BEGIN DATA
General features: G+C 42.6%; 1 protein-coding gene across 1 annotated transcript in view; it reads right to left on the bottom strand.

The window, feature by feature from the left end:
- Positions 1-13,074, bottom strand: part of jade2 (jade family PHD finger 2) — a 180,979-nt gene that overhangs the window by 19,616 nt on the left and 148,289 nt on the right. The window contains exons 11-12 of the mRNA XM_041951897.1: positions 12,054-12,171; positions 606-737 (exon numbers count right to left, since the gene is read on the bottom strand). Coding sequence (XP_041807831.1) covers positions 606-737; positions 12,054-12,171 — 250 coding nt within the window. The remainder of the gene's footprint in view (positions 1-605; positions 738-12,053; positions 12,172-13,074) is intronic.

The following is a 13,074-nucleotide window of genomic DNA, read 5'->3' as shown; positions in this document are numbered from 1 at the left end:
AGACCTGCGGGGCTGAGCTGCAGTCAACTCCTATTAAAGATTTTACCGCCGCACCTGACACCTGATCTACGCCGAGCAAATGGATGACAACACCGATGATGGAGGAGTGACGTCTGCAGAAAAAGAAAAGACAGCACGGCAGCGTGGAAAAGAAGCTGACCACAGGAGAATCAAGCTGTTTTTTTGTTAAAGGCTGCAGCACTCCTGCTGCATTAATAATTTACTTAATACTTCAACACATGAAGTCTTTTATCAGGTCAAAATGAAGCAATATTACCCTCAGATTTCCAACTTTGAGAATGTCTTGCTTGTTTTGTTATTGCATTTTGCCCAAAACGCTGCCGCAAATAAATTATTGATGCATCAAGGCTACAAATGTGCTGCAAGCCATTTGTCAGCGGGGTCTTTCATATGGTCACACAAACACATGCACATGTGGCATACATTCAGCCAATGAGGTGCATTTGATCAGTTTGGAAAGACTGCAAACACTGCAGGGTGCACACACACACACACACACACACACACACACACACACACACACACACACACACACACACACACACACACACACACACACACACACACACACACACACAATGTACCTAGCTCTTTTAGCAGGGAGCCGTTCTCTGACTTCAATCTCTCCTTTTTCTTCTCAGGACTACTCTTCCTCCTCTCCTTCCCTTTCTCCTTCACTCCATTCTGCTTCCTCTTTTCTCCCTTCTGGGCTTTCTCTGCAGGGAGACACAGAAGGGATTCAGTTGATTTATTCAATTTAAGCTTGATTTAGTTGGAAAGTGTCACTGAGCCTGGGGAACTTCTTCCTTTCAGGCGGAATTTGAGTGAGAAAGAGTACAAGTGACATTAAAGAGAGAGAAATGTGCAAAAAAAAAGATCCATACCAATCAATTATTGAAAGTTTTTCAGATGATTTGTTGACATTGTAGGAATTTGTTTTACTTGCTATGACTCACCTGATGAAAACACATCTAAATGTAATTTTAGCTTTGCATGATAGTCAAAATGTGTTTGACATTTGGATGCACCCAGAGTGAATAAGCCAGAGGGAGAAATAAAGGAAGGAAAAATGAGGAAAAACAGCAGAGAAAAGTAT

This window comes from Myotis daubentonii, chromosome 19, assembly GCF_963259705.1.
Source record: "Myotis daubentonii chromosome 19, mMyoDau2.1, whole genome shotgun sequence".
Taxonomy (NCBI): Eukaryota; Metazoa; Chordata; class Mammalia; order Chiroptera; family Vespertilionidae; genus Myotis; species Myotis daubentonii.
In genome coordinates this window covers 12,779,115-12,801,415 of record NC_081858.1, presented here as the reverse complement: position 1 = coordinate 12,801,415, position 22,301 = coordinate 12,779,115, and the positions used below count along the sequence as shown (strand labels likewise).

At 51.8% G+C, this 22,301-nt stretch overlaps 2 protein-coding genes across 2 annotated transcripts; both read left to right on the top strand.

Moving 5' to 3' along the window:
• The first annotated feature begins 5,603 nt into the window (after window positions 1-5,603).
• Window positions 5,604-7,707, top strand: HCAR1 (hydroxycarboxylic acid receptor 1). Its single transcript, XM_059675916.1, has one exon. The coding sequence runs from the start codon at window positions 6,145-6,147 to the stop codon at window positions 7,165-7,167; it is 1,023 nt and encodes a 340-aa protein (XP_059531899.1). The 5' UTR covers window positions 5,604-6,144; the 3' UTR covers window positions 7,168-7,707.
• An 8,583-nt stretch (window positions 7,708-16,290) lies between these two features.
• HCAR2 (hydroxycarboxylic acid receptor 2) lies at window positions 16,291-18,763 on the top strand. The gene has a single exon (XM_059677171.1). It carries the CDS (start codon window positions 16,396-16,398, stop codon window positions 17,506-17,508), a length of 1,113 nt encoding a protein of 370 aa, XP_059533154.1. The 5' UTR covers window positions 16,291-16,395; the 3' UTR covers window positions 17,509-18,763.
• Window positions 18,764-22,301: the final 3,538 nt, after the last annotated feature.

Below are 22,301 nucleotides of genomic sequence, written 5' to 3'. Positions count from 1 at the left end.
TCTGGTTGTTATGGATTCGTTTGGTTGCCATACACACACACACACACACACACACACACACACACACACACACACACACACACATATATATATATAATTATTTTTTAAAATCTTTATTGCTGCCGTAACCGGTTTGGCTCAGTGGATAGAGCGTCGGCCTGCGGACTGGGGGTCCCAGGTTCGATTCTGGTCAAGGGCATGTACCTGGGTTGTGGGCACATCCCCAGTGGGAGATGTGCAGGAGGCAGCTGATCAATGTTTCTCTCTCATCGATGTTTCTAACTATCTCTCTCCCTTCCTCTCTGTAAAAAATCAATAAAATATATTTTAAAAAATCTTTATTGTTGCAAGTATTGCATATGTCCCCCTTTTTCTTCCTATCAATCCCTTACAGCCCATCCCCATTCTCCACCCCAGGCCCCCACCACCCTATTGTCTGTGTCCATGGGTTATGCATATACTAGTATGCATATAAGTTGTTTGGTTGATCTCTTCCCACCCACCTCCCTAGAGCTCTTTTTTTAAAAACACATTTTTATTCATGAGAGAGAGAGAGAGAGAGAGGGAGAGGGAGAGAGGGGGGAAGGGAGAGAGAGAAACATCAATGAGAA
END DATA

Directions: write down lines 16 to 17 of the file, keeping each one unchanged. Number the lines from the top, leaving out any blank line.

• Window positions 18,764-22,301: the final 3,538 nt, after the last annotated feature.

Below are 22,301 nucleotides of genomic sequence, written 5' to 3'. Positions count from 1 at the left end.